A few weeks later, Cop #2 elaborated. He was on the scene for another disturbance. Cop #2 told me that the people in the Bad House were meth dealers. I almost looked around to see if I was being punked. Me talking to the police about meth-dealing neighbors? Wasn’t meth a hillbilly thing? Out in Oklahoma or Arkansas, places where people live in trailers and love Walmart? I’d heard there was a funny cable TV show about a meth dealer, but I can tell you, in real life, I wasn’t laughing.
“Are they making it there, in the house?” I asked, horrified. I had read about meth-lab explosions. “Who knows?” he said. “Don’t worry. If there’s a meth lab in there, the whole street will smell it.”
Cop #2 said I should keep an eye on things. Write down descriptions of the regulars and the license-plate numbers of cars that came and went. Note the times of activity and the busiest days of the week. Could I take some photos?
Maybe, I said. Maybe I could do some of those things. I asked Cop #2 about the woman who lived in the house.
“Her?” Cop #2 said. “She’s a sweetheart. She always helps us out.”
I had seen him and his partner outside the Bad House laughing with her, the woman who had stood in the street and vowed murder. I wanted to believe that underneath her hard-bitten exterior and pirate’s laugh she might have a heart of gold. But by now I’d gotten to know her well enough on the street, by sight and sound. My morning runs were jump-started by her husky voice barking orders to an assembled group of men. Rumor had it, this collective who clocked in every morning at the same time was there for the day’s briefing. By the time Cop #2 arrived, I knew from neighbors that the Bad House was a crime syndicate of varied activities, although no one had yet confirmed that meth dealing was one of them.
Under the circumstances, “sweetheart” seemed a bit of a stretch.
But what disturbed me more from chatting with Cop #2 was his use of the word “always,” as in, “She always helps us out.” Whereas “tweaker” and “Bad House” had given me names for what was wrong with our street, “always” brought a crystal-clear understanding of our prospects for remedy. “Always” is not the word you want to hear when the police talk about your meth-dealing neighbors.
My New York City friend told me to stop talking to the police and absolutely not do their surveillance work for them. He was convinced that the cops were on the take; otherwise, how could the Bad House stay in business so long?
He had a point.
Moms and Flying Monkeys
For the past four years, my neighbors have made regular phone calls to the San Diego police. That’s how long the Bad House has been bad.
An elderly neighbor, pleased to have company, cheerily told me how it started. The Bad House is owned by an Old Man, she said. Years ago, she ran into the Old Man at the grocery store. They’d been neighbors forever, since their kids were little, and he was glad to see her. He had big news. His son and his son’s girlfriend were moving in with him. The Old Man seemed really happy that his son was coming home. He hadn’t been able to care for the house properly since his wife had died.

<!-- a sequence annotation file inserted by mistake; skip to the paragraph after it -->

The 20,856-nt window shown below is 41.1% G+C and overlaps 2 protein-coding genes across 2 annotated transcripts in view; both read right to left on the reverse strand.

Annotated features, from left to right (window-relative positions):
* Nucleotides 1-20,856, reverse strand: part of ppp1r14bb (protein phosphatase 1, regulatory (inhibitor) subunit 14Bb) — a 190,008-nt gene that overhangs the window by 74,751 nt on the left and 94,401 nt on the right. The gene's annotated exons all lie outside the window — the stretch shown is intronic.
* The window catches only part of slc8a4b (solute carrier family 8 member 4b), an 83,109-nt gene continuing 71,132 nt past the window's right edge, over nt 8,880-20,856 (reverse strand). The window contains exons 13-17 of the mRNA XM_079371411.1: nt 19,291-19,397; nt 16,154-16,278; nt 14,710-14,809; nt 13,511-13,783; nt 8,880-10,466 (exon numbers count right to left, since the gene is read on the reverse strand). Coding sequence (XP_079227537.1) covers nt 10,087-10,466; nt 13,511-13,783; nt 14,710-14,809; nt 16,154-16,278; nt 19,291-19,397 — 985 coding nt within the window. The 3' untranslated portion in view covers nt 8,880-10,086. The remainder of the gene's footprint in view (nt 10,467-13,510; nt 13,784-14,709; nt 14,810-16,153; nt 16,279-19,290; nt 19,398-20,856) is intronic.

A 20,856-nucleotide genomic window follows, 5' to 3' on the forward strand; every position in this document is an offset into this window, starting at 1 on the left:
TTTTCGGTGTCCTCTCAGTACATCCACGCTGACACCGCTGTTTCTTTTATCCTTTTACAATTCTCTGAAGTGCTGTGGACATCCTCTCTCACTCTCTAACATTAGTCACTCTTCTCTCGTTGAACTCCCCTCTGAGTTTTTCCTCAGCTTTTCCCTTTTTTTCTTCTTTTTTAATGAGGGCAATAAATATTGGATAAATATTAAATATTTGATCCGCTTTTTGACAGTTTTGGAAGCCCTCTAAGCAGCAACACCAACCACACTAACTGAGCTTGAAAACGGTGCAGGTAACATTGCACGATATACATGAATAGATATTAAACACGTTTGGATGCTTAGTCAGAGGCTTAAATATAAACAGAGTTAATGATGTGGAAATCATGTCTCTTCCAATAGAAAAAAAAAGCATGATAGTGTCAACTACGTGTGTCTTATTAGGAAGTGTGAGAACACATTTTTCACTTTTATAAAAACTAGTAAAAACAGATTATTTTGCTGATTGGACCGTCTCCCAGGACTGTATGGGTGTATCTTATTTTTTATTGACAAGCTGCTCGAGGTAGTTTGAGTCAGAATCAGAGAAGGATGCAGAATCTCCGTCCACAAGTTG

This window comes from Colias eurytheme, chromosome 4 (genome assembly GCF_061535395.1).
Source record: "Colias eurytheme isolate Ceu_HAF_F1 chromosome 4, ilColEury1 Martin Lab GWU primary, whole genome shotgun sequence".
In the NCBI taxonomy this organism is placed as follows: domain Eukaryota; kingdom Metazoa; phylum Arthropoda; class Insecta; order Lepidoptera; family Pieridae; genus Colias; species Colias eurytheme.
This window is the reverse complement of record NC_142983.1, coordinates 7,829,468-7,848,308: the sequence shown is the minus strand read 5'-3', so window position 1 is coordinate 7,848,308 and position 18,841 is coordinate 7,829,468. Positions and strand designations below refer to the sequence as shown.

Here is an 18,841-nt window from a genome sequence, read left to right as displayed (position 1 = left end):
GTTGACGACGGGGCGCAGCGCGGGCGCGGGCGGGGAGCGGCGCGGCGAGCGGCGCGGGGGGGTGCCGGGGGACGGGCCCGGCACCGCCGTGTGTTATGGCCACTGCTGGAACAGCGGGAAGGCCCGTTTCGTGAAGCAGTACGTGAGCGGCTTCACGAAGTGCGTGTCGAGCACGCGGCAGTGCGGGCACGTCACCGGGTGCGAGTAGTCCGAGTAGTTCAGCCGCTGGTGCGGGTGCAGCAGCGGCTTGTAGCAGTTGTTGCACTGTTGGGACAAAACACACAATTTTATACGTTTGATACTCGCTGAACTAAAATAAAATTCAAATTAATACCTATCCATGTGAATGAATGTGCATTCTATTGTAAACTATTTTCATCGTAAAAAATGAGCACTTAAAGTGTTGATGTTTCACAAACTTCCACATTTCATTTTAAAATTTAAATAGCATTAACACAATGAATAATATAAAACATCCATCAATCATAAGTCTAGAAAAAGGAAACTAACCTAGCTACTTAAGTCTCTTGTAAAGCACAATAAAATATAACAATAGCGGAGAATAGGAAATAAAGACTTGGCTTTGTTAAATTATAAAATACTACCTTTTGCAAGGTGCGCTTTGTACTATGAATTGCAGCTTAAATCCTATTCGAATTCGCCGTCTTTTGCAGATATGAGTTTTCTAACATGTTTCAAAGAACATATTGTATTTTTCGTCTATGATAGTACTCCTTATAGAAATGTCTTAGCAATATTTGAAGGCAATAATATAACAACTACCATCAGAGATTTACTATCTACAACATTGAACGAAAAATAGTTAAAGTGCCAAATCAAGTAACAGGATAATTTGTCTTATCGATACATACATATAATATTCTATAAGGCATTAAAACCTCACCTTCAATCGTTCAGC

That was the last time my neighbor saw the Old Man out in public. Her grown children have protected her from knowing what goes on in the Old Man’s house these days, but she worries about him nonetheless.
“I know it’s hard to tell, but that house used to be a showplace,” my neighbor said. “He’s a very nice man. A good father.”
I’m not sure which of the surly men is the Old Man’s son. It may have been he who was arrested by Cop #3. A middle-aged man was led out of the Bad House in handcuffs, while I and a few of my neighbors watched. Cop #3 told us that the man had been caught stealing a bicycle.
A tizzy ensued. Almost as soon as the squad car left, the Bad House flying monkeys scurried to and fro loading contraband from the backyard into an old truck. Piled willy-nilly with colorful bikes and bike parts, the old truck groaned slowly down the street. It couldn’t have gone far loaded like that, and it returned throughout the next few days to be reloaded. I had never imagined that middle-aged men and women stole bicycles. But the sheer number of bike frames that left the Bad House the week after the arrest makes it clear to me that bike theft is as much a part of the beach black market as fake IDs.
Soon we saw the arrested man back on the street. Things had been quieter while he was gone, but now the drug-runner traffic resumed full force. Craigslisters returned, too, for trial spins on what had now been confirmed officially as stolen bikes.
After this point, after three cops, one arrest, and no significant change in the Bad House activities, I did what I always do when I don’t know what to do. I went to the internet. I typed in “how to get rid of meth house on my street.”
There was plenty for me to learn. Meth is a crystalline powder cooked up from over-the-counter cold medications and household ingredients such as paint thinner or battery acid. Meth is injected, snorted, smoked, eaten, keistered. The rush is quick and long, the addiction brutal. It’s cheaper than cocaine or heroin. (Wikipedia, Meth-kills.org)
San Diego is the meth capital of the world. (Los Angeles Times)
“San Diego County is no longer the meth capital of the world,” says Supervisor Dianne Jacob. (KUSI)
Jacob based her statement on 2009 statistics, which include substantial declines in meth-lab seizures and in arrests for meth sales and possession. (Of course, it might be wise to consider these declines in police action alongside the recent deep cuts in funding and staffing. According to SANDAG, San Diego County has dropped to 1.27 officers per 1000 citizens, which is almost half the national average.)